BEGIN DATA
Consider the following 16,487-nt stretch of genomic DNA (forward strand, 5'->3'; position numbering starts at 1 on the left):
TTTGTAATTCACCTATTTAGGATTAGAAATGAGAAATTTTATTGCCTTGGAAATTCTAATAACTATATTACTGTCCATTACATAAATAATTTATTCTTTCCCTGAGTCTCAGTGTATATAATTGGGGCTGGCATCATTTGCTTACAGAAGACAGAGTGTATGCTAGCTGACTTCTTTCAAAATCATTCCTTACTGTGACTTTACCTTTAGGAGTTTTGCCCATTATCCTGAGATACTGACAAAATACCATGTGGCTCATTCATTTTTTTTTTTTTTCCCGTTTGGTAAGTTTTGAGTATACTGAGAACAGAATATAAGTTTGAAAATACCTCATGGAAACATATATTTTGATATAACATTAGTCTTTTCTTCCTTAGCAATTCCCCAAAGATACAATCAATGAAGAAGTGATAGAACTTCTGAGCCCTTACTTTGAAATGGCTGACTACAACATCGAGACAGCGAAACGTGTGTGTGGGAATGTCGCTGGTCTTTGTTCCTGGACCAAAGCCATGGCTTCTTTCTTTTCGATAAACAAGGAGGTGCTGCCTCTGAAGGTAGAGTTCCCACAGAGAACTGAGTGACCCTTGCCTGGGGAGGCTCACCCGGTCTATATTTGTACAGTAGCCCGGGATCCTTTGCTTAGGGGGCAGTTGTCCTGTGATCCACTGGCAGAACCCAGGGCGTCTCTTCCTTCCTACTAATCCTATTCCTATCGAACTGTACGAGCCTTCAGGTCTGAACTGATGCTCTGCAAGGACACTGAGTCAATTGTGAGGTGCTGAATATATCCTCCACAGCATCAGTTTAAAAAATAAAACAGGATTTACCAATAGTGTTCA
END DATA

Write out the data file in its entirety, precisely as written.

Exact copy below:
Consider the following 16,487-nt stretch of genomic DNA (forward strand, 5'->3'; position numbering starts at 1 on the left):
TTTGTAATTCACCTATTTAGGATTAGAAATGAGAAATTTTATTGCCTTGGAAATTCTAATAACTATATTACTGTCCATTACATAAATAATTTATTCTTTCCCTGAGTCTCAGTGTATATAATTGGGGCTGGCATCATTTGCTTACAGAAGACAGAGTGTATGCTAGCTGACTTCTTTCAAAATCATTCCTTACTGTGACTTTACCTTTAGGAGTTTTGCCCATTATCCTGAGATACTGACAAAATACCATGTGGCTCATTCATTTTTTTTTTTTTTCCCGTTTGGTAAGTTTTGAGTATACTGAGAACAGAATATAAGTTTGAAAATACCTCATGGAAACATATATTTTGATATAACATTAGTCTTTTCTTCCTTAGCAATTCCCCAAAGATACAATCAATGAAGAAGTGATAGAACTTCTGAGCCCTTACTTTGAAATGGCTGACTACAACATCGAGACAGCGAAACGTGTGTGTGGGAATGTCGCTGGTCTTTGTTCCTGGACCAAAGCCATGGCTTCTTTCTTTTCGATAAACAAGGAGGTGCTGCCTCTGAAGGTAGAGTTCCCACAGAGAACTGAGTGACCCTTGCCTGGGGAGGCTCACCCGGTCTATATTTGTACAGTAGCCCGGGATCCTTTGCTTAGGGGGCAGTTGTCCTGTGATCCACTGGCAGAACCCAGGGCGTCTCTTCCTTCCTACTAATCCTATTCCTATCGAACTGTACGAGCCTTCAGGTCTGAACTGATGCTCTGCAAGGACACTGAGTCAATTGTGAGGTGCTGAATATATCCTCCACAGCATCAGTTTAAAAAATAAAACAGGATTTACCAATAGTGTTCA